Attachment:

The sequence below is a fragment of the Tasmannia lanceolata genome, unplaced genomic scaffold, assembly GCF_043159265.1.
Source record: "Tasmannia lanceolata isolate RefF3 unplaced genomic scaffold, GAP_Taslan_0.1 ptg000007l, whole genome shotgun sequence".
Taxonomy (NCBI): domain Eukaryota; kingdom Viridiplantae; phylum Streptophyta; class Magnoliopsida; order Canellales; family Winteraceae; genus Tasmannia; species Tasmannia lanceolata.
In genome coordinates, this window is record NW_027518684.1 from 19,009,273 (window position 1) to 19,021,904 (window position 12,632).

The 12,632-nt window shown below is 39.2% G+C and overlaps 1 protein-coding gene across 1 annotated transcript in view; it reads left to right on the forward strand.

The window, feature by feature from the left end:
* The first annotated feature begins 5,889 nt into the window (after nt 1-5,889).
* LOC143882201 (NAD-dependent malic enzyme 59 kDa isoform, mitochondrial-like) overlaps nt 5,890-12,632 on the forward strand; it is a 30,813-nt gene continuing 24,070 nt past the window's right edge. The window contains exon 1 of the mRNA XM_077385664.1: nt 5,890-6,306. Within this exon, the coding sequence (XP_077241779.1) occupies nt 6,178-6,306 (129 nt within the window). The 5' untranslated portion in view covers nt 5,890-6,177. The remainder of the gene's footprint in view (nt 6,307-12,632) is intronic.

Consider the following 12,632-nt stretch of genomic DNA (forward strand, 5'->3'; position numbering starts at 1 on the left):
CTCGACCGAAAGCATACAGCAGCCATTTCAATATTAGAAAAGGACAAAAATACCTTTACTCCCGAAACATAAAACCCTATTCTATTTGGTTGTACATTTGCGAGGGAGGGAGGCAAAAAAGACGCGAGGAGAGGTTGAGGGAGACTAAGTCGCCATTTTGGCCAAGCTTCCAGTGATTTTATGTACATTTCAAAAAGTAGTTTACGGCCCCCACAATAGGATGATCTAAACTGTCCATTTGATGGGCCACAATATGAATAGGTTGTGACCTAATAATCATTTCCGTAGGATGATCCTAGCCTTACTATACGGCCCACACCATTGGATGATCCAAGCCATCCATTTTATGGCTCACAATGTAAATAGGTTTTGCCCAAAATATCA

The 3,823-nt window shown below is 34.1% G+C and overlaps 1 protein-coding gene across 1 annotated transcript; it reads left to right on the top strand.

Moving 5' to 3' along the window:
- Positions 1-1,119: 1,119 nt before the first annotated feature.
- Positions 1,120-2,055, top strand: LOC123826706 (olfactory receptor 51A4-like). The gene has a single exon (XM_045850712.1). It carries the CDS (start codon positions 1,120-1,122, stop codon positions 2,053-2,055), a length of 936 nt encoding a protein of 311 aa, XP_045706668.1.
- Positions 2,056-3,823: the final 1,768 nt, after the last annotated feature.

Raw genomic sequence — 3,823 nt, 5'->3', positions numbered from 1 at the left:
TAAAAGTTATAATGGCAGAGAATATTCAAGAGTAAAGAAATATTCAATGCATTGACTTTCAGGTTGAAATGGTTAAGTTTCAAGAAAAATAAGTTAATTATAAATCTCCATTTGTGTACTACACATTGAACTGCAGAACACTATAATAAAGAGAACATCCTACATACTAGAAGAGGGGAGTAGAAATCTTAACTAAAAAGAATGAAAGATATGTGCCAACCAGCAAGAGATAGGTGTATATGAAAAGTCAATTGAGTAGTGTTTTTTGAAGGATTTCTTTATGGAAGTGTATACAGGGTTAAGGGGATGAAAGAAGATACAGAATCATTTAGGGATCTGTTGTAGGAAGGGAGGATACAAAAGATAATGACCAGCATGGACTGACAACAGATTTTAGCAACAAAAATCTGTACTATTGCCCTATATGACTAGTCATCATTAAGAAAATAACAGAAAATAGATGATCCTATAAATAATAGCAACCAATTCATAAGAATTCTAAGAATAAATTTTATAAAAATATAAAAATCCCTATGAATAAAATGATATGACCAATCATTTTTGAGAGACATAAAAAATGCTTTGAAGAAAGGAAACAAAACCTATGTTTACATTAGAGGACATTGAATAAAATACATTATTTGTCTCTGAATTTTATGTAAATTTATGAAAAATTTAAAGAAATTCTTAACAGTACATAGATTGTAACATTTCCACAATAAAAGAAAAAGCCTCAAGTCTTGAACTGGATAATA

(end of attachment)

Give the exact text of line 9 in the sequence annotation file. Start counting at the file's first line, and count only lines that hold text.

Consider the following 12,632-nt stretch of genomic DNA (forward strand, 5'->3'; position numbering starts at 1 on the left):